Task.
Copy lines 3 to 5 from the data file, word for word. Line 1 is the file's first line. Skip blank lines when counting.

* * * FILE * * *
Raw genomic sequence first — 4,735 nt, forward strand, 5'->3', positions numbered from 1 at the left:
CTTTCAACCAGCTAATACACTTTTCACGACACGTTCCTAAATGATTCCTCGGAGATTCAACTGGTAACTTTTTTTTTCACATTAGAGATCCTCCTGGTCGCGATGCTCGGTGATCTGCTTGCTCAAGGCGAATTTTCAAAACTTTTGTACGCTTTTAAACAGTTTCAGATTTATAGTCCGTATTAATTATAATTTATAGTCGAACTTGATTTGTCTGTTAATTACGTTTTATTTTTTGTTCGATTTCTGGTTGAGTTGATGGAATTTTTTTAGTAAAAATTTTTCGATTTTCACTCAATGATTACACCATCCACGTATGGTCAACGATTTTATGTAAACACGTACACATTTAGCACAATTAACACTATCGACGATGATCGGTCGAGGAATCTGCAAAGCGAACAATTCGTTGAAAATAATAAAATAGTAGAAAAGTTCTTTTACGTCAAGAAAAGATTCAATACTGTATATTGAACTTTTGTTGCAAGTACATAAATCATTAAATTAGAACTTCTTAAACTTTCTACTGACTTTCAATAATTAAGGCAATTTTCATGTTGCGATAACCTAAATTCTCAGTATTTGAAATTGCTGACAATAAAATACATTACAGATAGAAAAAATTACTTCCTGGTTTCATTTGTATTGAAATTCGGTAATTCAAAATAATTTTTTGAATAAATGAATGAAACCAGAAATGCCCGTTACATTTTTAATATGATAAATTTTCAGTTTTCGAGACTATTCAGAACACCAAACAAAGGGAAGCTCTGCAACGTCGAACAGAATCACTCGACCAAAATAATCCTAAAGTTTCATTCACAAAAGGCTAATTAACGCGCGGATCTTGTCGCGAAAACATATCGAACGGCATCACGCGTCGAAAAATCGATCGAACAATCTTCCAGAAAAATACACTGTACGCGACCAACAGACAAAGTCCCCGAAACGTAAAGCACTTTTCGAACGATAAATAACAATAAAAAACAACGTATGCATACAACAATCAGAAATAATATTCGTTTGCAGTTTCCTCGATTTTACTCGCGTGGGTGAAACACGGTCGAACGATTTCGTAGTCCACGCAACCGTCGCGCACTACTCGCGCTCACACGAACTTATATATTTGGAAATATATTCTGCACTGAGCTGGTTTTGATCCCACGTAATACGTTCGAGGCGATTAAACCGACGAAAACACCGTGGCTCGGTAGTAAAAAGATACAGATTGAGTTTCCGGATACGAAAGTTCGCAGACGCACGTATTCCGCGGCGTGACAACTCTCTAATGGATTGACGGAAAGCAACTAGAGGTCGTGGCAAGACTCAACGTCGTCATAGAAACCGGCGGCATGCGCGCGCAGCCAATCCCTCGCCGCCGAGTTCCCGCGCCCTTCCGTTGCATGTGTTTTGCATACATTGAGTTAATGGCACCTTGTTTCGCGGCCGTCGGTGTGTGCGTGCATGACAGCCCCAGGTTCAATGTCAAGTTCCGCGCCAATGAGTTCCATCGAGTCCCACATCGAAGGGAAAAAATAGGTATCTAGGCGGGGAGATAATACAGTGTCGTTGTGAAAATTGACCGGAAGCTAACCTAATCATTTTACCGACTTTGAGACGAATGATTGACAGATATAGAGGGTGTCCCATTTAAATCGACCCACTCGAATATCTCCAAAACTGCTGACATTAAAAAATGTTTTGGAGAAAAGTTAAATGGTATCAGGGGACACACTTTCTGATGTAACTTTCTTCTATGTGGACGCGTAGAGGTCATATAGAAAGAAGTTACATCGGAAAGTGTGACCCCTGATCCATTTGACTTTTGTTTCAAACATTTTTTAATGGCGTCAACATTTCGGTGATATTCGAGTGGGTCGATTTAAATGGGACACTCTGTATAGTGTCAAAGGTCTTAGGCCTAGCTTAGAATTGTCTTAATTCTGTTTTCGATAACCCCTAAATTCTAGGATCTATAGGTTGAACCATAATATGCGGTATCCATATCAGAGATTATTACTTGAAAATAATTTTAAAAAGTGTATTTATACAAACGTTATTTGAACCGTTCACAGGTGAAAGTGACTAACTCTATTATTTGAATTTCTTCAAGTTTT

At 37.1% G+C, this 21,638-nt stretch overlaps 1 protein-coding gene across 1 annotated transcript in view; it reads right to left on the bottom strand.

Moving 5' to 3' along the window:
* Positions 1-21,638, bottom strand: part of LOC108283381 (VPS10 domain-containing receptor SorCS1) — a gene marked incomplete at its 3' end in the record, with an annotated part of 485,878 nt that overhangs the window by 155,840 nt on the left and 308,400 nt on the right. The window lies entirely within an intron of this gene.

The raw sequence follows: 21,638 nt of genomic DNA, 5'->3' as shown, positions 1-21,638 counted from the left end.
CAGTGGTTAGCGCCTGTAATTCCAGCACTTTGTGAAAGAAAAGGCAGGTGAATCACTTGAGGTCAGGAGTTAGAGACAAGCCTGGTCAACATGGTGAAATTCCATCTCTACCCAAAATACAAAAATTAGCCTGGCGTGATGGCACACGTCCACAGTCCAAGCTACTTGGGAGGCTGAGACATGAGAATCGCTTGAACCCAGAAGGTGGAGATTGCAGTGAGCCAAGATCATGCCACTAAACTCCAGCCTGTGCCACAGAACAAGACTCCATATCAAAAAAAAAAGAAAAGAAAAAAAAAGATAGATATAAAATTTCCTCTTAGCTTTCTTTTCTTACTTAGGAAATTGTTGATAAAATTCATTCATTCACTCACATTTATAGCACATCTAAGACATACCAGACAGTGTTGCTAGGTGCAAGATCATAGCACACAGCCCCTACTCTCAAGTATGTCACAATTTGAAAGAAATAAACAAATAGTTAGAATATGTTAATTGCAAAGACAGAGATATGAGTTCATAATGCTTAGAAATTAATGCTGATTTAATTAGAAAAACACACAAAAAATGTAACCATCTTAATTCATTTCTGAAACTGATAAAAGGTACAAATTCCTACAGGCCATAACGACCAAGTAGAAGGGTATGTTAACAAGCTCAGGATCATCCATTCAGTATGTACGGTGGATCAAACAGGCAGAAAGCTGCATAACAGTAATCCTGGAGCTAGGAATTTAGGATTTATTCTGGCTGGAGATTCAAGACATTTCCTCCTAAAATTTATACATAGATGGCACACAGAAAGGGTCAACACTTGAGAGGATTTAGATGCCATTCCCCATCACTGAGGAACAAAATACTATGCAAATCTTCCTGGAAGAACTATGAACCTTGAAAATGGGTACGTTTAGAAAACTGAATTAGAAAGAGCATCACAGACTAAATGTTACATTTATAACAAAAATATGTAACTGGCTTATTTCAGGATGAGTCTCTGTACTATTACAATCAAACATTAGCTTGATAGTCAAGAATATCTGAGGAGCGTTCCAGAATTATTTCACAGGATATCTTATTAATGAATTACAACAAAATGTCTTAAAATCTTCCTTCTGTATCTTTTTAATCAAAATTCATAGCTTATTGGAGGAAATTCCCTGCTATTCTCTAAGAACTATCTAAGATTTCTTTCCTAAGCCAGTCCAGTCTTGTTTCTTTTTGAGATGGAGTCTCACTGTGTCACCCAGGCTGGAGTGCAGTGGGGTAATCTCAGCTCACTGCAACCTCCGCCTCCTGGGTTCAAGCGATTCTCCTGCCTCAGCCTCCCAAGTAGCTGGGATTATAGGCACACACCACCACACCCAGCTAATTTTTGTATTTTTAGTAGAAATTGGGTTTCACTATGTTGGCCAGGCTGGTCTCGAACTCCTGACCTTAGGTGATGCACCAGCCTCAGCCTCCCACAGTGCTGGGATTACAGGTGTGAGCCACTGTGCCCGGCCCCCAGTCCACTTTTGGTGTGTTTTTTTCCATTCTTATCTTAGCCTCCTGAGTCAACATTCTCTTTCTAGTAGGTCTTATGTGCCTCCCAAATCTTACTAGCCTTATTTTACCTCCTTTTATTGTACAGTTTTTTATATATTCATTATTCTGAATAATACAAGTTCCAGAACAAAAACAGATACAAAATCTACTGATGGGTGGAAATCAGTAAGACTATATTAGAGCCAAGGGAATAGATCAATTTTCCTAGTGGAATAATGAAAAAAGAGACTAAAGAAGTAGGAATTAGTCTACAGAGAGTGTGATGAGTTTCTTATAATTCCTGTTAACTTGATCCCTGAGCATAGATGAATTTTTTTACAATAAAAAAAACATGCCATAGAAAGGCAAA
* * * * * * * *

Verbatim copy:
At 37.1% G+C, this 21,638-nt stretch overlaps 1 protein-coding gene across 1 annotated transcript in view; it reads right to left on the bottom strand.

Moving 5' to 3' along the window:
* Positions 1-21,638, bottom strand: part of LOC108283381 (VPS10 domain-containing receptor SorCS1) — a gene marked incomplete at its 3' end in the record, with an annotated part of 485,878 nt that overhangs the window by 155,840 nt on the left and 308,400 nt on the right. The window lies entirely within an intron of this gene.